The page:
- Busuanga, Palawan
- Hooked with SUP
- LIVING IN CORON, PALAWAN
- Coron Westown Resort
- Enchanting Coron
- Coron Hidden Eden
- Enchanting Coron, a 360 deg. view
- Halina sa Coron
- Palawan safest, no earthquake faults
- Coron and the Calamianes group of islands
- Wonderful Beautiful Coron, Palawan
- Foreign Ownership of Land in the Philippines
- Islands of Wonders
SUP means Stand Up Paddling, the latest craze in Coron.
At 60, I was quite apprehensive to do it. But the clear waters in Coron beckons. I was curious to experience the amazing view while on top of a paddle board, also to test my aging knees.
So one day, I finally said yes to the invitation of my friend and part-time neighbor in Fernvale, Michi Calica Sotto to join them SUPping. Michi is the founder of SUP Central, a company that organizes SUP tours in select sites in Philippines. So here I was in my first try:
We paddled beside limestone walls going to the cove. What an amazing view over and under water! I fell out of my board and into the water three times haha. But no worry because you will not be separated from the paddle board as your foot is strapped to a leash connected to the board. So I was not scared even without a life vest on. After few minutes of paddling around the cove, Michi called us to explore a secret beach inside a small cave behind the limestone walls. What a wonderful experience!
After one try at paddling, I was hooked!
Then next time, I tried the mangrove sunset tour. We started at the river at the back of Fernvale.
My 3rd time to SUP
SUPping in Coron lagoons
It was windy and the water was rough for paddling during that day. So the boatman decided to bring us directly inside the lagoons where the water was calm.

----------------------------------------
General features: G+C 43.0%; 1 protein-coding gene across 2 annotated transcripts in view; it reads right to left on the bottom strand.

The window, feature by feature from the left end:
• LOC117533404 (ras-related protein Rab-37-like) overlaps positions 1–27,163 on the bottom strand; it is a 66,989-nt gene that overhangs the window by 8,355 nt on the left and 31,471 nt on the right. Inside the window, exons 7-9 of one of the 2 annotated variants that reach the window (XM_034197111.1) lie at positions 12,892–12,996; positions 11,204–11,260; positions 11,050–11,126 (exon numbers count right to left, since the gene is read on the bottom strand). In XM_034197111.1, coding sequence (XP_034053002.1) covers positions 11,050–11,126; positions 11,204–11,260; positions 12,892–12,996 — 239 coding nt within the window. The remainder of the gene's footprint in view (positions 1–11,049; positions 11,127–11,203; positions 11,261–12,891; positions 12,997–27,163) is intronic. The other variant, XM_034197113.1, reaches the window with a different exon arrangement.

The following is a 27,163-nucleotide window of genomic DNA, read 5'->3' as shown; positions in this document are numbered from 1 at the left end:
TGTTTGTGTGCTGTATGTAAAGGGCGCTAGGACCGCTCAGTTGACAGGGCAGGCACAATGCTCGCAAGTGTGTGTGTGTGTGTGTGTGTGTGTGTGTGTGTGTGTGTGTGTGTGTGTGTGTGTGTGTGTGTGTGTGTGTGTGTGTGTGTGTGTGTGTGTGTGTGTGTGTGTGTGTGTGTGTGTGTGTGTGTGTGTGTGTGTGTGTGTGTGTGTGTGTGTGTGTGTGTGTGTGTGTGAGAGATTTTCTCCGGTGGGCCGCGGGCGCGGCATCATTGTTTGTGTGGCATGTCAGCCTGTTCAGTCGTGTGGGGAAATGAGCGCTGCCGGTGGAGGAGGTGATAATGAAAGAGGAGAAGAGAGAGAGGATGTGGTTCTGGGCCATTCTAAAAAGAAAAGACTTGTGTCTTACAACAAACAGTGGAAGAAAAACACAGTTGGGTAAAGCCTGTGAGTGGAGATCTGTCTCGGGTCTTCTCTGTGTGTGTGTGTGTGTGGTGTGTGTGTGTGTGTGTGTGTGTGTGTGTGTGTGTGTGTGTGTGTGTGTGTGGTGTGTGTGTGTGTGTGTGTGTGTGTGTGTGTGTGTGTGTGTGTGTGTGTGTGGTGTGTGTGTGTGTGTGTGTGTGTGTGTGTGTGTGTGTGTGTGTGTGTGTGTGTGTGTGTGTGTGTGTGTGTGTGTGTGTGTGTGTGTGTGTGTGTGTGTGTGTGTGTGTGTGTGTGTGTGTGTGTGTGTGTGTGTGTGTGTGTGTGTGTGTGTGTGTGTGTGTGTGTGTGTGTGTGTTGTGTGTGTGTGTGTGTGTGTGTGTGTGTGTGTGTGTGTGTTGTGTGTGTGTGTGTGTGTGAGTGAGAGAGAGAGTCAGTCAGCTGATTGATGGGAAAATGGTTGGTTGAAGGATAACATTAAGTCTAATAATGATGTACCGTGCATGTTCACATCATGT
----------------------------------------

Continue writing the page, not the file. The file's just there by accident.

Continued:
Above photo shows part of the enchanting Coron Island. Inside this island are beautiful lagoons.
Here we are with my companions during that day. We started paddling at the green lagoon, then to blue lagoon, then to twin lagoons.
I feel bit scared when the water down there is blue because it means very deep. I don’t like to risk falling down into the water. So I usually sit on the board during this time.
SUP lunch. Delicious!
It’s been almost two (2) years since we’ve moved in here in this beautiful place Coron, Palawan.
I’ve gained some friends, made mistakes and (hopefully) learned lessons along the way. Gardening, which is a passion, took a big part of my time in the 1st year. Previously filled with tall grasses, our garden is now filled with vegetables and fruits that I can harvest when we need them. Fresh and organically grown. My kind of thing.
My partner is now part of a growing European community in Coron. I just hope that soon, medical and health facilities will improve because these are lacking here. We have to travel to Manila for the needed check-ups with specialist doctors. A new district hospital building is at the moment in construction stage to replace the present old worn-out hospital building. We hope that when it is finished, the much needed specialist doctors would also come.
Being a “touristic” place, prices of goods and most commodities are higher here than in other places, except for fish and sea foods being sold in the public market which are still cheaper. The booming tourism industry provided livelihood for locals and migrants. In the near future (2017), hopefully Coron/ Busuanga airport will become an international airport.
Would I still recommend this place as a retirement destination? For nature lovers and active retirees, definitely Yes! Nature in Coron and Busuanga is simply….amazing!
Coron Westown Resort, the newest luxe resort-hotel in Coron is located almost opposite Fernvale Living & Leisure Subdivision. The official video (AVP) of Coron Westown Resort also shows some attractions in Coron with background music of Tribu Calamianen, a local band in Coron.
The article I wrote in Roots&Wings, an online Filipino magazine based in Europe.
By: Pops delos Santos
If you are a nature lover, you would definitely be attracted to Coron.
I have fallen in love with Coron even before I personally saw it. The advances in technology allow you to learn about places that you’ve never been to and people that you’ve never met. It was in 2010 when I first learned about the beauty of Coron through friends. So, in my succeeding visit to the Philippines, Coron was first in my travel itinerary after visiting my family.